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All the Crooked Saints by Maggie Stiefvater
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All the Crooked Saints (edition 2017)

by Maggie Stiefvater (Author)

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464251,994 (4)3
Member:krau0098
Title:All the Crooked Saints
Authors:Maggie Stiefvater (Author)
Info:Scholastic Press (2017), 288 pages
Collections:Already Read, Read but unowned
Rating:***
Tags:fantasy, young adult

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All the Crooked Saints by Maggie Stiefvater

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I got this through the Amazon Vine program to review. I am a bit torn on this one. I generally am a big Stiefvater fan and, while this book was written in her trademark writing style, I had trouble staying interested in it.

The book is about a family that can perform miracles, but really they can only start the miracle and it's up to the pilgrim who seeks the miracle to finish it. After they start the miracle they must avoid the pilgrim who requested it at all costs, if they don't they can take on the pilgrim's darkness which will lead to the unleashing of their own darkness.

It's an interesting concept and the book is written in a beautifully ambiguous way. You never really know if these pilgrims are actually magically changed or if their strange transformations are more metaphorical in nature. The whole story is very heavy on magical realism.

The problem for me was that the story wandered a bit too much and jumped around too much. The jumping around distracted me and I had trouble staying engaged. In the end I just didn't care much about the characters and their miracles. I also wasn't in love with the desert setting either.

Overall while this is definitely written with Stiefvater's beautiful, and somewhat ambiguously dreamy, writing style this just wasn't a favorite for me. I had trouble staying engaged in the story and ending being kind of bored. I much preferred the Scorpio Races and The Raven Cycle. ( )
  krau0098 | Sep 17, 2017 |
It's the 1960's and Bicho Raro, Colorado is the home of the Soria family, who perform miracles for visiting pilgrims seeking to solve their problems. The miracle process takes place in two steps and many pilgrims are stuck in between them, seeing no way to move on. The family has their own problems while trying to provide housing and food to the pilgrims with bizarre afflictions. Their personal and professional lives are at a stand still and they are fast losing hope, but three cousins, analytical Beatriz, Daniel the Saint of Bicho Raro, and Joaquin AKA rogue DJ Diablo Diablo, hold the potential to make a miracle of their own.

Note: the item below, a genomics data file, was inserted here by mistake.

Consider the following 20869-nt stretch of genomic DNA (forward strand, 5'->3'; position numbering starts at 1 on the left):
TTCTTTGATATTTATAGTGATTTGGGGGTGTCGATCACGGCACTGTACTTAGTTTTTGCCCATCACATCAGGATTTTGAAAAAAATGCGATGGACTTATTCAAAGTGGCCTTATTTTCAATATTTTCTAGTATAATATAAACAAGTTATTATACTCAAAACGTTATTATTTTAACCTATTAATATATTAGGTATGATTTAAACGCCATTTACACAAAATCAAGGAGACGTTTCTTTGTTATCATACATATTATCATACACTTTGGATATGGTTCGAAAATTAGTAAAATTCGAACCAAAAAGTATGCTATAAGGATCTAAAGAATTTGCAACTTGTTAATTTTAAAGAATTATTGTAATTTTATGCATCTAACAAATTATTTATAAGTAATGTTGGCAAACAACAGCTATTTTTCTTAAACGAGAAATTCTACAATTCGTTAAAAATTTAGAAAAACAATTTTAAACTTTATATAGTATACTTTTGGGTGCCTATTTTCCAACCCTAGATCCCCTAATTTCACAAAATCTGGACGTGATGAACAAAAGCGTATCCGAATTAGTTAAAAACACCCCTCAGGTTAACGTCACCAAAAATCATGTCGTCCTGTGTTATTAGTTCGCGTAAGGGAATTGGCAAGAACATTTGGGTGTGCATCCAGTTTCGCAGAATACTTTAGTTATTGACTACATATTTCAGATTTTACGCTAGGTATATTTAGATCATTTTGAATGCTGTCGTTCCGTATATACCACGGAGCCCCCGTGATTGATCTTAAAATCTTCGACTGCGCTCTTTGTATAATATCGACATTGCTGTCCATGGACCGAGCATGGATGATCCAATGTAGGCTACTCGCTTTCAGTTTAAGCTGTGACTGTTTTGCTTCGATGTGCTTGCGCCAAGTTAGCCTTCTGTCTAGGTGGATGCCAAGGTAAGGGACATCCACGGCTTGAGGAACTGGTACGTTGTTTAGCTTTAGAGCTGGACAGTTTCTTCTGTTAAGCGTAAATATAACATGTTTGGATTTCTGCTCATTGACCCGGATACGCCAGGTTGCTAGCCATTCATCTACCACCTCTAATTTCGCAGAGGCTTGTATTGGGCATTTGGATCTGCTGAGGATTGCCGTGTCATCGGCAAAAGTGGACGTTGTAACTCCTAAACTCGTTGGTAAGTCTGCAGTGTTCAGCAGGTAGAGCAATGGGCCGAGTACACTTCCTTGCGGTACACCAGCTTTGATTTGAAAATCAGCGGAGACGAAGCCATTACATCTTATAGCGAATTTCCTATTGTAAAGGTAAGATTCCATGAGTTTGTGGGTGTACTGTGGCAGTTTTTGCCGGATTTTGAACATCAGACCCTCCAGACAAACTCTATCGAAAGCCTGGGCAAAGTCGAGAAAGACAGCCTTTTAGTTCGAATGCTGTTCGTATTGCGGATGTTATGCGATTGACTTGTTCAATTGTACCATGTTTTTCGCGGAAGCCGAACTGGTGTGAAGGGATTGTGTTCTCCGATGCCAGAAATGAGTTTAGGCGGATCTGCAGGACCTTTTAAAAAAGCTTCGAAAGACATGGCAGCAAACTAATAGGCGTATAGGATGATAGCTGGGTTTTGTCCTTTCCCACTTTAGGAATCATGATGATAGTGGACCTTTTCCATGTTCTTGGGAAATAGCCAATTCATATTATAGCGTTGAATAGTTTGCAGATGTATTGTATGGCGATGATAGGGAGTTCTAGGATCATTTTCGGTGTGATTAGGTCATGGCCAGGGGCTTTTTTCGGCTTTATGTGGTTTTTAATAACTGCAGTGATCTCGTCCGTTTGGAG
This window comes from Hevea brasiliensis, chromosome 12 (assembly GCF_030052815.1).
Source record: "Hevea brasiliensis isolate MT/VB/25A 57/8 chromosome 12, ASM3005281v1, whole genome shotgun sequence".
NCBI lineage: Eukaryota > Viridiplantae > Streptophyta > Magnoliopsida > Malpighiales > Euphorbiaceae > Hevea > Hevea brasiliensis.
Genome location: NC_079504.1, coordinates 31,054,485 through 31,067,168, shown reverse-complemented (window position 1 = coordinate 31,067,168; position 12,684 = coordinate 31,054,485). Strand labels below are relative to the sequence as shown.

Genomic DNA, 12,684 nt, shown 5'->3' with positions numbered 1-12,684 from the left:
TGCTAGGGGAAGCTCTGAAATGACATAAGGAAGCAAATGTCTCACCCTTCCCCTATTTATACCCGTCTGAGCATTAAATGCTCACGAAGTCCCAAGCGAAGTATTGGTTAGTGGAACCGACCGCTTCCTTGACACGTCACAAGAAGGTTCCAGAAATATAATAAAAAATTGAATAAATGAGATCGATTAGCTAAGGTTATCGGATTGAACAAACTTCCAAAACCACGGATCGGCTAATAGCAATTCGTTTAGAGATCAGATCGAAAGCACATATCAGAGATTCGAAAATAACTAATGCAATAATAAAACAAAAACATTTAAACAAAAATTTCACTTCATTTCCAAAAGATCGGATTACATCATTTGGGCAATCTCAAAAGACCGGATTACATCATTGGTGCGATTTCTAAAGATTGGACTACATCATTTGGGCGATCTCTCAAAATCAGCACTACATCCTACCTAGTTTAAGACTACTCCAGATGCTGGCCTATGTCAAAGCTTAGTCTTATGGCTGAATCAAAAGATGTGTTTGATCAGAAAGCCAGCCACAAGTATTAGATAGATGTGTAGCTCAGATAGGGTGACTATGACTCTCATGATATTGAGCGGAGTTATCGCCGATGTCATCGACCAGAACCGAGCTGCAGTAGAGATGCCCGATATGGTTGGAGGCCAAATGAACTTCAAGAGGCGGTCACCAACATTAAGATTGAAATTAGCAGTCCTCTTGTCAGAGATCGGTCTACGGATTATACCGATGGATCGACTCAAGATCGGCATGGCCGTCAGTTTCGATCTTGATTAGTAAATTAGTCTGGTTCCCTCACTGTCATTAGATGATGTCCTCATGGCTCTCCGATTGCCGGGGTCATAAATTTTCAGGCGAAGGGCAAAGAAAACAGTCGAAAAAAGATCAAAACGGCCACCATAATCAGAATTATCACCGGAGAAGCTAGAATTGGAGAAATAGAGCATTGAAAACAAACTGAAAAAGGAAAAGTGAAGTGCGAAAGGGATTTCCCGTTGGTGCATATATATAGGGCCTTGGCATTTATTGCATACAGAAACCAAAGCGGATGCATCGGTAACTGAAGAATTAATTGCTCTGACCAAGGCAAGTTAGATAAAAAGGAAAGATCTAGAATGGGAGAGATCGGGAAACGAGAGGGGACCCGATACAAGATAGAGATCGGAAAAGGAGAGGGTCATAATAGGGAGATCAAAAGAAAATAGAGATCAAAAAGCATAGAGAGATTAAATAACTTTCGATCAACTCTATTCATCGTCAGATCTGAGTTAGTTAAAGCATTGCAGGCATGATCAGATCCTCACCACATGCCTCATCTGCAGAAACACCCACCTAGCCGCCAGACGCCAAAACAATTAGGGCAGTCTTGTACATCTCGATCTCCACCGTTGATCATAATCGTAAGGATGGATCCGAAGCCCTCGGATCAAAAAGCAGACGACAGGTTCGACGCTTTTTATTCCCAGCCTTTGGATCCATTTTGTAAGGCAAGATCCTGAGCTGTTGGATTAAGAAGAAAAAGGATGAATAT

All the Crooked Saints is a book that immersed me in its world from its vibrant cast of characters to the nonchalant magic to the unique cadence of Stiefvater's charming writing. When each character is introduced, the thing they want and the thing they fear are always stated planely. It gets to the heart of the character quickly. The main three cousins are as close as siblings but very different from each other. Beatriz considers herself devoid of emotion because she shares her father's clinical nature and subdued affect. Daniel feels tremendous pressure as the Saint and has been ignoring his emotions for a while. Joaquin is the most wild of the bunch and sets up his rogue radio station on his own, but keeps his illicit dream from everyone else. Beatriz's parents are at a standstill because both process their emotions differently in a way that pushes the other away. They are all cut off in some way, much like their charges.

The pilgrims have come to solve a problem they have not been able to do themselves. The first step of the miracle is the physical manifestation of their darkness. For one woman named Marisita, it's being covered in butterflies and crying so much that they can't fly away. For another, it's being a literal giant, always under scrutiny by others. For another, it's a snake binding her to her sister that only tightens if they try to get away. The family isn't allowed to directly help with their problems or their own darkness will take them over, even worse, which leaves a great many staying in at the house for months. The Soria's don't ever even talk to them, ceasing to even see them as people after a while. The problem comes in when Daniel tries to help Marisita and then is consumed by his own darkness. The way the Soria's have traditionally done things hasn't worked and is finally breaking down, giving the cousins an opportunity to find a new way.

I absolutely love this book. The writing puts magic in the real world as if it's always been there and definitely shows the influence of magical realism. Each character gives us a glimpse into their past without bogging down the plot at all. I loved viewing the world through each characters eyes and seeing beauty in something I ordinarily would not. For instance, Pete falls in love with the desert when I think it's kind of a boring, torturous place to be. I wish this book weren't a stand alone so I could return to the world, but I can see that the story is nicely finished. There is controversy around All the Crooked Saints as Maggie Stiefvater is a white author writing about Mexican culture. I don't see insensitivity or inaccuracies in the book. I felt that there were differing and dynamic views of the characters. People should read the book before labelling it problematic or giving it a low rating. All the Crooked Saints is a beautiful, whimsical novel that shows the importance of communication, connection, and relationships. ( )
  titania86 | Sep 4, 2017 |
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Amazon.com Product Description (ISBN 0545930804, Hardcover)

Saints. Miracles. Family. Romance. Death. Redemption.

(retrieved from Amazon Fri, 10 Mar 2017 05:56:52 -0500)

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